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What Happened To Fouad Kaady: Still No Grand Jury Disclosure In Cop Cases

Wednesday, June 28, 2006

Still No Grand Jury Disclosure In Cop Cases

from the Portland Mercury

This afternoon, just before the close of the 2007 session, state representatives and senators managed to usher through Senate Bill 111-C, which requires local governments to set up ways to plan for instances in which police officers use deadly force.

It sets up requirements for planning boards, and certain procedures following deadly use of force. But its most tangible—and therefore most controversial—requirement bit the dust in a last-minute compromise to get the bill through both houses.

SB 111 would have made public all transcripts from grand jury trials in officer-involved deaths; since grand juries are run by district attorneys, and since there hasn’t been a successful case against an officer in pretty much forever, there is widespread belief that the testimony and evidence given to grand juries is weighted in the officer’s favor. This is only the latest effort—and latest failure—to get those transcripts made public, in order for the community to gauge the fairness and accuracy of the trials.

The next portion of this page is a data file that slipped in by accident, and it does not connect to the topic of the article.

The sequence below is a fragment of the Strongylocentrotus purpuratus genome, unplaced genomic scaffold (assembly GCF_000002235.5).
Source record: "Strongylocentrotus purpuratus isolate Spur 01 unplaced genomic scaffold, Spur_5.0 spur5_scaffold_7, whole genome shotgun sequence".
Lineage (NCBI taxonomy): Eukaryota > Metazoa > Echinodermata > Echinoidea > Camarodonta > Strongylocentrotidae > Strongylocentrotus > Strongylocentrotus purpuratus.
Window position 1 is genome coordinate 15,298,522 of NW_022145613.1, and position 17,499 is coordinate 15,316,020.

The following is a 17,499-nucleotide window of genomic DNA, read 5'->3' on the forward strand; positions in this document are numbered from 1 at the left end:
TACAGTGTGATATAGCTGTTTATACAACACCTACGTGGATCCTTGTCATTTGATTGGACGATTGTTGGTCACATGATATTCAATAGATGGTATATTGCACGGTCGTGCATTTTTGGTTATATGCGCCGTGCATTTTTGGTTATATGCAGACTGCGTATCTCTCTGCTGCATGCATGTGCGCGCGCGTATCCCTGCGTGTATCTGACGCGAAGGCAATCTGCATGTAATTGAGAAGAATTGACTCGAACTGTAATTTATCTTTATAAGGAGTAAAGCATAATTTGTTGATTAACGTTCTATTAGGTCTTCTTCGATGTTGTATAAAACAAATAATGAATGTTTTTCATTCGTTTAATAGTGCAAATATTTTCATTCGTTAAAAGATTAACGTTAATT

In the case of James Chasse, or Fouad Kaady, or any other case in recent history in which someone’s encounter with law enforcement officers ends in that person’s death, police agencies are able to determine how much, if any, of the grand jury transcripts to release. Frequently, it’s zero—in the Chasse case, police chief Rosie Sizer allowed some of the documents to come out.

The effort to unveil the grand juries in cop cases has been going on for years, but is now dead in the water until at least 2009.

SB 111 was carried by Portlanders—Rep. Chip Shields, and Sens. Avel Gordly and Margaret Carter.

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